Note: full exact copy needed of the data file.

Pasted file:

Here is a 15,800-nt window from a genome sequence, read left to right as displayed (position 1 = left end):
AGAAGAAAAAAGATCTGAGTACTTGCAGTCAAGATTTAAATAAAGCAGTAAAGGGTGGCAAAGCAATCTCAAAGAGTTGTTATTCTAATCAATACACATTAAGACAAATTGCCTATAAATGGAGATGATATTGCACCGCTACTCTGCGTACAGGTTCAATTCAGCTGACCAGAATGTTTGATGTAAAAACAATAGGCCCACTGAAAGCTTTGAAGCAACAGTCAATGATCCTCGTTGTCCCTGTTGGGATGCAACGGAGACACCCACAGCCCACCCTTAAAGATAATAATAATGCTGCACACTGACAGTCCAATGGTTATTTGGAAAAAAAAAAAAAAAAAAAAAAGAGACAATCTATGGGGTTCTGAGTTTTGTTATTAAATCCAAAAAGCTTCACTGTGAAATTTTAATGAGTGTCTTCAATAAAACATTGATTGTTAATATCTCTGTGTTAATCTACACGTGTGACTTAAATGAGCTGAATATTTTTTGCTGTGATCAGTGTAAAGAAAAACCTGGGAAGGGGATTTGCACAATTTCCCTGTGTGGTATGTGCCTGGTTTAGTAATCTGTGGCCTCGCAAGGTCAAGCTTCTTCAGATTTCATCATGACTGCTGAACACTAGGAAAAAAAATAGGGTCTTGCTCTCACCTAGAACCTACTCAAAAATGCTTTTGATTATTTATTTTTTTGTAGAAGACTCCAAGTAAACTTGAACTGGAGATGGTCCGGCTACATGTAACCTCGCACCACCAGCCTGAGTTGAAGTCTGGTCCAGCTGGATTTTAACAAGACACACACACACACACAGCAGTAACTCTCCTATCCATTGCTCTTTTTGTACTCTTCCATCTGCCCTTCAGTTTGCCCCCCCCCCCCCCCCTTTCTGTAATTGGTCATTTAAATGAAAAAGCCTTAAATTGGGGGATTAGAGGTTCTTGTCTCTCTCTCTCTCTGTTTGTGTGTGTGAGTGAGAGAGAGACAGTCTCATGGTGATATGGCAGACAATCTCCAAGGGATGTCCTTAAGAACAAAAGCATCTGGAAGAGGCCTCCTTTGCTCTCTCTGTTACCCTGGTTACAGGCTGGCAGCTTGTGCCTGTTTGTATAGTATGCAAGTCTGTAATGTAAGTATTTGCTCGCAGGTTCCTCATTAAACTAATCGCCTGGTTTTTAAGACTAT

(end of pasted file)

Here is a 15,800-nt window from a genome sequence, read left to right as displayed (position 1 = left end):
AGAAGAAAAAAGATCTGAGTACTTGCAGTCAAGATTTAAATAAAGCAGTAAAGGGTGGCAAAGCAATCTCAAAGAGTTGTTATTCTAATCAATACACATTAAGACAAATTGCCTATAAATGGAGATGATATTGCACCGCTACTCTGCGTACAGGTTCAATTCAGCTGACCAGAATGTTTGATGTAAAAACAATAGGCCCACTGAAAGCTTTGAAGCAACAGTCAATGATCCTCGTTGTCCCTGTTGGGATGCAACGGAGACACCCACAGCCCACCCTTAAAGATAATAATAATGCTGCACACTGACAGTCCAATGGTTATTTGGAAAAAAAAAAAAAAAAAAAAAAGAGACAATCTATGGGGTTCTGAGTTTTGTTATTAAATCCAAAAAGCTTCACTGTGAAATTTTAATGAGTGTCTTCAATAAAACATTGATTGTTAATATCTCTGTGTTAATCTACACGTGTGACTTAAATGAGCTGAATATTTTTTGCTGTGATCAGTGTAAAGAAAAACCTGGGAAGGGGATTTGCACAATTTCCCTGTGTGGTATGTGCCTGGTTTAGTAATCTGTGGCCTCGCAAGGTCAAGCTTCTTCAGATTTCATCATGACTGCTGAACACTAGGAAAAAAAATAGGGTCTTGCTCTCACCTAGAACCTACTCAAAAATGCTTTTGATTATTTATTTTTTTGTAGAAGACTCCAAGTAAACTTGAACTGGAGATGGTCCGGCTACATGTAACCTCGCACCACCAGCCTGAGTTGAAGTCTGGTCCAGCTGGATTTTAACAAGACACACACACACACACAGCAGTAACTCTCCTATCCATTGCTCTTTTTGTACTCTTCCATCTGCCCTTCAGTTTGCCCCCCCCCCCCCCCCTTTCTGTAATTGGTCATTTAAATGAAAAAGCCTTAAATTGGGGGATTAGAGGTTCTTGTCTCTCTCTCTCTCTGTTTGTGTGTGTGAGTGAGAGAGAGACAGTCTCATGGTGATATGGCAGACAATCTCCAAGGGATGTCCTTAAGAACAAAAGCATCTGGAAGAGGCCTCCTTTGCTCTCTCTGTTACCCTGGTTACAGGCTGGCAGCTTGTGCCTGTTTGTATAGTATGCAAGTCTGTAATGTAAGTATTTGCTCGCAGGTTCCTCATTAAACTAATCGCCTGGTTTTTAAGACTAT